Legal experts believe such a maneuver contravenes Article I, Section 7 of the U.S Constitution.
It also compounds a callous disregard for the truth and American traditions:
Democrats have already hidden 60 percent of the cost of the Senate bill, effected an obscenely partisan change in Massachusetts law to keep the bill moving, pledged more than a billion taxpayer dollars to buy votes for the bill, and packed the bill with an unconstitutional individual mandate and provisions that violate the First Amendment. It’s almost as if, to paraphrase comedian Lewis Black, Democrats spent a whole year, umm, desecrating the Constitution and at the last minute went, “Oh! Missed a spot!”
In other words, this health care overhaul is so crazy good the leadership can't even convince Democrats to openly vote on it.
Hoyer attempted to deflect criticism by citing cases where Republicans used a "self-executing" rule.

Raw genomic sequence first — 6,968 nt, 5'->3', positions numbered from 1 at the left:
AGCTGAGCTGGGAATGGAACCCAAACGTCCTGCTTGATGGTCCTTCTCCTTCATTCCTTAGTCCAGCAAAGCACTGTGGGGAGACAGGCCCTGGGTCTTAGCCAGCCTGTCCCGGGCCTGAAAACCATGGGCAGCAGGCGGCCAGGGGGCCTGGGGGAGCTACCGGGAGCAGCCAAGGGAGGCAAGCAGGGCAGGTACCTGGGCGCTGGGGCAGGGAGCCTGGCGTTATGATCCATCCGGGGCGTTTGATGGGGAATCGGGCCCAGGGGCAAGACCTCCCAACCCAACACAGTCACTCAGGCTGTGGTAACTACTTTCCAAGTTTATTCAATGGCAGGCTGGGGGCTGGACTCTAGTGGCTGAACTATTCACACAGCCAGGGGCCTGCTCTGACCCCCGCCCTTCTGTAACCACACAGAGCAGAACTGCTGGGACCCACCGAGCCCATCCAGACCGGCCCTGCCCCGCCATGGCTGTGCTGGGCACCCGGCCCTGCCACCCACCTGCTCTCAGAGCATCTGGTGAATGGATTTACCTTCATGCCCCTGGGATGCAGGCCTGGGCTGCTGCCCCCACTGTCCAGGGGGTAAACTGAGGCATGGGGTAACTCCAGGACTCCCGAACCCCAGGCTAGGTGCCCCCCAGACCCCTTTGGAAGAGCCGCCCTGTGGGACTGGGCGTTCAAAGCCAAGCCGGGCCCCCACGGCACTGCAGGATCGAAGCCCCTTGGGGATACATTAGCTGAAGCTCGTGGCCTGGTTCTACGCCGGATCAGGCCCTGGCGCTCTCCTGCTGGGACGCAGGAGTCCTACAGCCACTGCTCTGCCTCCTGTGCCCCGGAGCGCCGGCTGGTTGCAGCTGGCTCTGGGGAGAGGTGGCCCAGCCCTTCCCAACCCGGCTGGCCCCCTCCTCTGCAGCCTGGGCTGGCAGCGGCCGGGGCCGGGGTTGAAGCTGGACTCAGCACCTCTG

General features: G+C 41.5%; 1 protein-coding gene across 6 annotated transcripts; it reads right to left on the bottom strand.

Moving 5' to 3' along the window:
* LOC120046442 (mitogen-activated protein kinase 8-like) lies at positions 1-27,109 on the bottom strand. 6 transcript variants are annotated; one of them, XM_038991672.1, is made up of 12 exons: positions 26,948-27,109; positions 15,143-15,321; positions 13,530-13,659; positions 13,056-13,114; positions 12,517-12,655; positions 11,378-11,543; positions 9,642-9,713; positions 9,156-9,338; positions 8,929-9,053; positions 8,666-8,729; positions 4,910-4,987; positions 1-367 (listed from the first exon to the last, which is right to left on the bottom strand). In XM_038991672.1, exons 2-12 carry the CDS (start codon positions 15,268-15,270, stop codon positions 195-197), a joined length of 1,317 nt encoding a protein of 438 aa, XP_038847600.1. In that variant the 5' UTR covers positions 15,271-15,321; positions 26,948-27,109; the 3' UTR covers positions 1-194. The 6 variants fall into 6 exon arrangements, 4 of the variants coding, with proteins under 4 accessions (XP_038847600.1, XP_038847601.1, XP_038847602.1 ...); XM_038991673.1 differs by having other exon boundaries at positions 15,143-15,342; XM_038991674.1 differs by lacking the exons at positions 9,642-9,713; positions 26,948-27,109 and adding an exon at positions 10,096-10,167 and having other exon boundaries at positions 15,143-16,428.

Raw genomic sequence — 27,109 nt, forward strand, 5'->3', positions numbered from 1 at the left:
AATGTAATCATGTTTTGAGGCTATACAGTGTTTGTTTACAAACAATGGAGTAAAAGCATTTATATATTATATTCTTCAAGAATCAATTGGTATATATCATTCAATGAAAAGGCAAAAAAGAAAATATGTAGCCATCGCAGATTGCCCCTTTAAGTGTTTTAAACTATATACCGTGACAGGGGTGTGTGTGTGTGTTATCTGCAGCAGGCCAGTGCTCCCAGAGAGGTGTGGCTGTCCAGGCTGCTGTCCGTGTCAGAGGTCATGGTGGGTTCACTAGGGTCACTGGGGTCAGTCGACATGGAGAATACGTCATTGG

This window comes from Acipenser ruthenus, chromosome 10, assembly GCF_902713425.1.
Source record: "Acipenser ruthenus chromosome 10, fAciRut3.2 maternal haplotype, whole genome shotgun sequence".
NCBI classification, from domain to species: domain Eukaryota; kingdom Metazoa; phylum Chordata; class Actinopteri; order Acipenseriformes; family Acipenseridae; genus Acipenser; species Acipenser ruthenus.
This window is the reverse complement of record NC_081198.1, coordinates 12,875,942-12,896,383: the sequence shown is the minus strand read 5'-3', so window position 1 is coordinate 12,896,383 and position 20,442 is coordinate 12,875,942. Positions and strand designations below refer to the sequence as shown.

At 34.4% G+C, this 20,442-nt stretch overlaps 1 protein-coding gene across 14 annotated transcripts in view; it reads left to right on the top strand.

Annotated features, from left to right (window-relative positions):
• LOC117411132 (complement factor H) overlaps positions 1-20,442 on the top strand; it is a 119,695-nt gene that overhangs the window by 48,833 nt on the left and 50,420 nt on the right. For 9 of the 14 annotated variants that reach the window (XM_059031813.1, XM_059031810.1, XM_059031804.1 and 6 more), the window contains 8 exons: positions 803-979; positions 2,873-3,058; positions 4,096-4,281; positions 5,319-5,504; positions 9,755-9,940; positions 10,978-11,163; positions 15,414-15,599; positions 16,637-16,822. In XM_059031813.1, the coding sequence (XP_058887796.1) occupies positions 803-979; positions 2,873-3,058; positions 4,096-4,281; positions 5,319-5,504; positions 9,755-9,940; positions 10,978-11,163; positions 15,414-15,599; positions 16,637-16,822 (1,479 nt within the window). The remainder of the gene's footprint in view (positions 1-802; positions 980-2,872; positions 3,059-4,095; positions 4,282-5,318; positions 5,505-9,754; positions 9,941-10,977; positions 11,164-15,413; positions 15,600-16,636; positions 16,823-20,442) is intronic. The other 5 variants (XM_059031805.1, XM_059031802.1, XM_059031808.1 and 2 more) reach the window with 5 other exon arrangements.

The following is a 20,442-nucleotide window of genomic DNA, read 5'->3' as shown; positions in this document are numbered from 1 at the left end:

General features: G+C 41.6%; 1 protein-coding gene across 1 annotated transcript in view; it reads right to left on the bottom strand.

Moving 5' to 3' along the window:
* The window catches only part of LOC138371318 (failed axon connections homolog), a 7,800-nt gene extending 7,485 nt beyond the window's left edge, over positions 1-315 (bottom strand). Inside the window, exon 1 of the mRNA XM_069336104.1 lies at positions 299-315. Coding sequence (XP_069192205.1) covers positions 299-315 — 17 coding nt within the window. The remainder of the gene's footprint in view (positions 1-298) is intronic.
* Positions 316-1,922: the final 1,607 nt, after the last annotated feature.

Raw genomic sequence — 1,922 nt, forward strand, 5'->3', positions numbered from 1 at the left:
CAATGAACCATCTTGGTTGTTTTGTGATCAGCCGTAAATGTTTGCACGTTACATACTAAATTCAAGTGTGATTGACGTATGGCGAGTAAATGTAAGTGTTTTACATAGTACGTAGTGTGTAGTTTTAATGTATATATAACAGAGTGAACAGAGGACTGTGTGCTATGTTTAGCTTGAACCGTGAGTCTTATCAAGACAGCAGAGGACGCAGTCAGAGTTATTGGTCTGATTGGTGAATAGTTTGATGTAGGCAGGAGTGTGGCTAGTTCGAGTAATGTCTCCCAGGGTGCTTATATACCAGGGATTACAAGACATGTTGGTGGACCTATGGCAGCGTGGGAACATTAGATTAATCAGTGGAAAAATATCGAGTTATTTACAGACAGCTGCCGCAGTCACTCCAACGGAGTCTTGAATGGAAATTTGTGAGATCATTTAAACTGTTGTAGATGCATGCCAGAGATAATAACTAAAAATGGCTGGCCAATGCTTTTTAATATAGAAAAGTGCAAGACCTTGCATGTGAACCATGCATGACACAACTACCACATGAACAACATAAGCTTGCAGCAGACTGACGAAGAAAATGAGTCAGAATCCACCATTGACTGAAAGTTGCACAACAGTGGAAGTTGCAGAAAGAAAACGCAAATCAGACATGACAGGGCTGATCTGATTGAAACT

Oh, the Republicans used it, right? Well, Stenky, could we please have the list of bills and laws passed using this method? There aren't any. It's been used to add and remove amendments, not pass entire bills without a vote. And certainly not for a giant, new and unaffordable entitlement program. And certainly not one that has zero bipartisan support.
Some have argued that the "Gephardt Rule" (House Rule XXVII) -in which a similar "self-executing rule" "deemed" the house to have voted on a new debt ceiling, is valid precedent. Wrong. That rule was for a joint resolution--not a bill. A joint resolution is a guide to the house. It is not a bill under the constitution, and has no force of law. Because a president has nothing to do with a resolution, a self-executing rule is valid for a resolution, but not for a bill.
As Michael McConnell -- director of the Constitutional Law Center at Stanford Law School -- explained yesterday, the Slaughter Solution is clearly unconsitutional.
So, yes, let's create the largest entitlement program in history, but not require any House Democrat to actually vote on it.
Let's require everyone in the country to purchase a product (health insurance), but exempt Congress, without having an actual vote on the matter.
Maybe they'll pass a rule that says midterm elections aren't necessary either. After all, that's clearly in the Constitution as well -- along with how bills become laws.
I guess this is the "fundamental change" we were promised.
Linked by: Michelle Malkin. Thanks!